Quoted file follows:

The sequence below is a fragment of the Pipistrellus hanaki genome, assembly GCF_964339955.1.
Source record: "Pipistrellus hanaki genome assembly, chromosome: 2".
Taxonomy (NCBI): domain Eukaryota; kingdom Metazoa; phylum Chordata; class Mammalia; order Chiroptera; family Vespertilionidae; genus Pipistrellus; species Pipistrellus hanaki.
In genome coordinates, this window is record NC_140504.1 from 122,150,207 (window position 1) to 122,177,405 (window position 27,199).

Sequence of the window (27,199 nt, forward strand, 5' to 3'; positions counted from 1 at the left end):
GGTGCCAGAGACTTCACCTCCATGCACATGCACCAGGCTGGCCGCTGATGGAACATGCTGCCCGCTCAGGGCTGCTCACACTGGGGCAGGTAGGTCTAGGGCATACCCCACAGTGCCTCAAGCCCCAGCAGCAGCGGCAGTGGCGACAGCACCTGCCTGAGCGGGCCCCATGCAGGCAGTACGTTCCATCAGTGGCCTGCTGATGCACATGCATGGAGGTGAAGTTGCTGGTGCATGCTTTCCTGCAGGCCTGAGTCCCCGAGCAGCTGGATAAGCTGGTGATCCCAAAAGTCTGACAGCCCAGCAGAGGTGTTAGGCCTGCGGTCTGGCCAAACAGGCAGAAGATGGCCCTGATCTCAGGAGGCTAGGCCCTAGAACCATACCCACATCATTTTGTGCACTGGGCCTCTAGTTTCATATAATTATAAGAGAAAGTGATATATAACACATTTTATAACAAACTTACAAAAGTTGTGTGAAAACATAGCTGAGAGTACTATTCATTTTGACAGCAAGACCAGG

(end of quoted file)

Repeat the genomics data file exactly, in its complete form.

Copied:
The sequence below is a fragment of the Pipistrellus hanaki genome, assembly GCF_964339955.1.
Source record: "Pipistrellus hanaki genome assembly, chromosome: 2".
Taxonomy (NCBI): domain Eukaryota; kingdom Metazoa; phylum Chordata; class Mammalia; order Chiroptera; family Vespertilionidae; genus Pipistrellus; species Pipistrellus hanaki.
In genome coordinates, this window is record NC_140504.1 from 122,150,207 (window position 1) to 122,177,405 (window position 27,199).

Sequence of the window (27,199 nt, forward strand, 5' to 3'; positions counted from 1 at the left end):
GGTGCCAGAGACTTCACCTCCATGCACATGCACCAGGCTGGCCGCTGATGGAACATGCTGCCCGCTCAGGGCTGCTCACACTGGGGCAGGTAGGTCTAGGGCATACCCCACAGTGCCTCAAGCCCCAGCAGCAGCGGCAGTGGCGACAGCACCTGCCTGAGCGGGCCCCATGCAGGCAGTACGTTCCATCAGTGGCCTGCTGATGCACATGCATGGAGGTGAAGTTGCTGGTGCATGCTTTCCTGCAGGCCTGAGTCCCCGAGCAGCTGGATAAGCTGGTGATCCCAAAAGTCTGACAGCCCAGCAGAGGTGTTAGGCCTGCGGTCTGGCCAAACAGGCAGAAGATGGCCCTGATCTCAGGAGGCTAGGCCCTAGAACCATACCCACATCATTTTGTGCACTGGGCCTCTAGTTTCATATAATTATAAGAGAAAGTGATATATAACACATTTTATAACAAACTTACAAAAGTTGTGTGAAAACATAGCTGAGAGTACTATTCATTTTGACAGCAAGACCAGG